Who are your main characters (band members/family/best friends)? Supporting characters (other friends, musicians)? Recurring characters (venue staff, co-writers, musicians)?

3) Keep it regular

Thinking like a TV producer is important all around for this. TV shows don’t wait 3 weeks for episode 2 and then put 4 episodes up the day after and then wait 5 weeks for episode 7. They have a regular schedule. Make sure you keep a regular schedule. Will you post a story every day? Multiple times a week? It’s best to to post every day. But if you can’t, make sure you post at least a few times a week - if you’re going to use the Stories feature.

4) Don’t forget about your music

Both Instagram and Snapchat now allow you to add prerecorded videos to your story. These aren’t meant to be highly produced music videos but rather spontaneous, on the spot moments. Rehearsals, songwriting sessions, sound check, bedroom practicing, you get the idea.

5) Don’t make it all about music

That being said, your followers are following you here to get a deeper glimpse into your life and your personality. So bring them along for the ride. Even if your life doesn’t seem exciting to you all the time, it’s exciting because it’s different from what your followers are doing. Different is exciting.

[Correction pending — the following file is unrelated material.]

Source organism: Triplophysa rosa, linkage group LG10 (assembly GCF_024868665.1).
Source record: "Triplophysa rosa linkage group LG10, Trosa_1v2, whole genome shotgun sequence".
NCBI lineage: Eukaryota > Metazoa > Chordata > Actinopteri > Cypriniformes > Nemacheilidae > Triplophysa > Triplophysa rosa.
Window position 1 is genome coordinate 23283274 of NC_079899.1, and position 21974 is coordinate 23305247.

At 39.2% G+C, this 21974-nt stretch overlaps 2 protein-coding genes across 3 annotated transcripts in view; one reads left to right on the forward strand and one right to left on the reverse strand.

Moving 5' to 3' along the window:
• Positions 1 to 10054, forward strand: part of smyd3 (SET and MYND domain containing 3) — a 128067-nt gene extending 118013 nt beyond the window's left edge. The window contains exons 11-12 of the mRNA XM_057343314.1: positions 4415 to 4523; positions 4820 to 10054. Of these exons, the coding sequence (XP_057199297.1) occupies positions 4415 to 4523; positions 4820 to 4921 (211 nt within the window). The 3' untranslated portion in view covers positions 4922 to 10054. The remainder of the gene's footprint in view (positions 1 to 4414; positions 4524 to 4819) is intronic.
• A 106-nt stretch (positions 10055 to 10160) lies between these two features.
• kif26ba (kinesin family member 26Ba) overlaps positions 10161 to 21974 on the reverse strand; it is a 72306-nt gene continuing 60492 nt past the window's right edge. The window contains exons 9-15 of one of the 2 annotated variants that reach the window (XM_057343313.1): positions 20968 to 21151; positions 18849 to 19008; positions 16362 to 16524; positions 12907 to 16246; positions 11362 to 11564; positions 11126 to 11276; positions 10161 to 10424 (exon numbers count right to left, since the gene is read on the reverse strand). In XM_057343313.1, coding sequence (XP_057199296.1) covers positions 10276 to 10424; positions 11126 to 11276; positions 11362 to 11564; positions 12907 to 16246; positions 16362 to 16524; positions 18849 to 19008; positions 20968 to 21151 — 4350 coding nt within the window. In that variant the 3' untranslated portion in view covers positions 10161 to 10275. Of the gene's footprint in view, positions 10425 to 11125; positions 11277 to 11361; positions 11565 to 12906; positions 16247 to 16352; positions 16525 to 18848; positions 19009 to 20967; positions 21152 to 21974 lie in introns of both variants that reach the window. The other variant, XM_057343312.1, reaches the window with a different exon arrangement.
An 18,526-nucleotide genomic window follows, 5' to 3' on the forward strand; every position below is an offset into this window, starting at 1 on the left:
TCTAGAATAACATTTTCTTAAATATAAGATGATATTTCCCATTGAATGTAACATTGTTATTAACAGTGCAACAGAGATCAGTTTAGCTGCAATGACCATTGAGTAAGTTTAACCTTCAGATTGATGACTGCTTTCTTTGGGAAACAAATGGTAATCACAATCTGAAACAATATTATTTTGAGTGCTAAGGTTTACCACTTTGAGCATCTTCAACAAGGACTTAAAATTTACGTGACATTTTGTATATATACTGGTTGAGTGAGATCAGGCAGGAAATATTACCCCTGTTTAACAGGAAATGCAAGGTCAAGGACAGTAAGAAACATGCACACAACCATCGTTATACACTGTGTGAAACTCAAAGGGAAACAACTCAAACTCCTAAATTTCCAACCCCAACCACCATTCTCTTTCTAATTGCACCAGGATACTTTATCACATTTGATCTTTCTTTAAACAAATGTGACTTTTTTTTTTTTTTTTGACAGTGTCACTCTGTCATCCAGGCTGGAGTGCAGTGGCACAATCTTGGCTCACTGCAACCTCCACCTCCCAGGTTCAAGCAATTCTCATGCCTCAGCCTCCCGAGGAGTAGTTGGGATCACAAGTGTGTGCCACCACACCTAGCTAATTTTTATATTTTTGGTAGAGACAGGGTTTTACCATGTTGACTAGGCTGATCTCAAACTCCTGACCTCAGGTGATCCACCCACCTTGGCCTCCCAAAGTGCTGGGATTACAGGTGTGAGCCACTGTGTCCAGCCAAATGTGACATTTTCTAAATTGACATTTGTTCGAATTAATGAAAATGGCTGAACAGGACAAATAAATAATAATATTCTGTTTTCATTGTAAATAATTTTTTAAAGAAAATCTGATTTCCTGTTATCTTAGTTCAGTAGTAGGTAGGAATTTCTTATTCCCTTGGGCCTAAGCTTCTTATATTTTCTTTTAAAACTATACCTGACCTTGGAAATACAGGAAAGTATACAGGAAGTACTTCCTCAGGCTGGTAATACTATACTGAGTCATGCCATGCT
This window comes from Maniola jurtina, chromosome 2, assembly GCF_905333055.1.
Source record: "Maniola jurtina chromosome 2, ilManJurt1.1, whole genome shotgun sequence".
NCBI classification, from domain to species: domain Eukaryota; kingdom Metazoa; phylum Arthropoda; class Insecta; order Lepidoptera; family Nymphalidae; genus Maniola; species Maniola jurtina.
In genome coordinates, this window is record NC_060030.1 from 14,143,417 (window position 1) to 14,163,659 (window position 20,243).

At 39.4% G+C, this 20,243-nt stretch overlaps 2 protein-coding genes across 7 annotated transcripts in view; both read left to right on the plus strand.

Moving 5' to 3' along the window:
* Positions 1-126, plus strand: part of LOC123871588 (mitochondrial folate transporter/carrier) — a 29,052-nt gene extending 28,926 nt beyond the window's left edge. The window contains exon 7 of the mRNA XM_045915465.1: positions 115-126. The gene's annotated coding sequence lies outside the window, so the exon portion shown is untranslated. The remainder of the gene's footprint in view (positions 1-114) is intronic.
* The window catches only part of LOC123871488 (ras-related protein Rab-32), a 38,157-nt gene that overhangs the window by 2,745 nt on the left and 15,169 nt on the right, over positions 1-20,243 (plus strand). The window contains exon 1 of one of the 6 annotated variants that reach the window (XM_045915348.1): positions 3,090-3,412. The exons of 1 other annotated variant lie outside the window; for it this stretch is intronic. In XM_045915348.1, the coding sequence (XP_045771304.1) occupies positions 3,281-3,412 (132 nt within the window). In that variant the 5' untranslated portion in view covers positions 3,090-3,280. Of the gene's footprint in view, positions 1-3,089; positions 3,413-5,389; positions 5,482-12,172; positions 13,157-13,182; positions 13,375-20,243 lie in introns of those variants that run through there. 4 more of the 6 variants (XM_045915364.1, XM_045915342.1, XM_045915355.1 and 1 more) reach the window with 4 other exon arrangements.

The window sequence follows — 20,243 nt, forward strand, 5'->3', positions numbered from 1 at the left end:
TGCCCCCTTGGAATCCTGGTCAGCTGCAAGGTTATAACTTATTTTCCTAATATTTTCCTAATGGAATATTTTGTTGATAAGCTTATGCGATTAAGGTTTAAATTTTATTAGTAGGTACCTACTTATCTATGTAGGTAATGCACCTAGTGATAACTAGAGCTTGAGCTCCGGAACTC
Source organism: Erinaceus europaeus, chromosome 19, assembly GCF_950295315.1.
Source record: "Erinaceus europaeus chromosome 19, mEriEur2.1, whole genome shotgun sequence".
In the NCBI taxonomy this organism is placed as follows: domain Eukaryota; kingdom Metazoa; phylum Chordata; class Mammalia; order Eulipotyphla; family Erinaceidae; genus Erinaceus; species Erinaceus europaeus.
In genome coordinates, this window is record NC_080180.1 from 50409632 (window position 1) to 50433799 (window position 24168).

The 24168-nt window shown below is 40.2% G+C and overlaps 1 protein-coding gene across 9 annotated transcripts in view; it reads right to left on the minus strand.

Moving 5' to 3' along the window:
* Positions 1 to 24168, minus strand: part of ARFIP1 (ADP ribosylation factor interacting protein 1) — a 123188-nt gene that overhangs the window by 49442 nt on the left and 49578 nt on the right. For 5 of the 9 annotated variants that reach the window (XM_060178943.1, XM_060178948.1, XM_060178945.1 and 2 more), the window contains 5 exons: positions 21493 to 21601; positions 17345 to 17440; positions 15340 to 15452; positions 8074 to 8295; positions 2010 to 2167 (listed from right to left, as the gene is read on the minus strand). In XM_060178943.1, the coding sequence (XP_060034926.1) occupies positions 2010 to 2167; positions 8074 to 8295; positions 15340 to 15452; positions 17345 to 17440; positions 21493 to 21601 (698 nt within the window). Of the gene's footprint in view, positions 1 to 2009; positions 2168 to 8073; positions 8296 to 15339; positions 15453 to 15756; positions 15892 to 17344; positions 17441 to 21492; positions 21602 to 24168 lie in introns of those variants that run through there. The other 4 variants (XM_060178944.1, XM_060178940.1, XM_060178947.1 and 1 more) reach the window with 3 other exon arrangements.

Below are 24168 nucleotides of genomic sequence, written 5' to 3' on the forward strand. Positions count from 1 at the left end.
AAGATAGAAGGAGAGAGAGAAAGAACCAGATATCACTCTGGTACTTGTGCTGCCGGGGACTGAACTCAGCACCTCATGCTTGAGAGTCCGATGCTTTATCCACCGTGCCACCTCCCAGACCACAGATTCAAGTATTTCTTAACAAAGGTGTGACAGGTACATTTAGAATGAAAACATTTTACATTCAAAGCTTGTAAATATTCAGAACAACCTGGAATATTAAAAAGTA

6) Keep it vertical

Pre Snapchat, everyone was taught to film horizontally with their phones so you didn't get those black lines when you uploaded the video to YouTube. Oh how the times have changed. Since Snapchat and Instagram Stories are only viewable on the phone, don't make people turn their hands sideways. All Stories should be shot like you hold the phone, vertically.

7) Respond

People will start to interact with your Stories. If they send you a message ALWAYS respond. Until you’re getting hundreds of messages a day, there is no reason not to respond to every message. Most likely you’re only going to a get a few per Story at the start. Responding will keep your followers engaged and coming back. It shows them you care and that you’re not completely self-absorbed. 

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Ari Herstand (pronounced Ar*ee Her*stand) is a Los Angeles based singer/songwriter. Follow him on Twitter, Instagram and Facebook.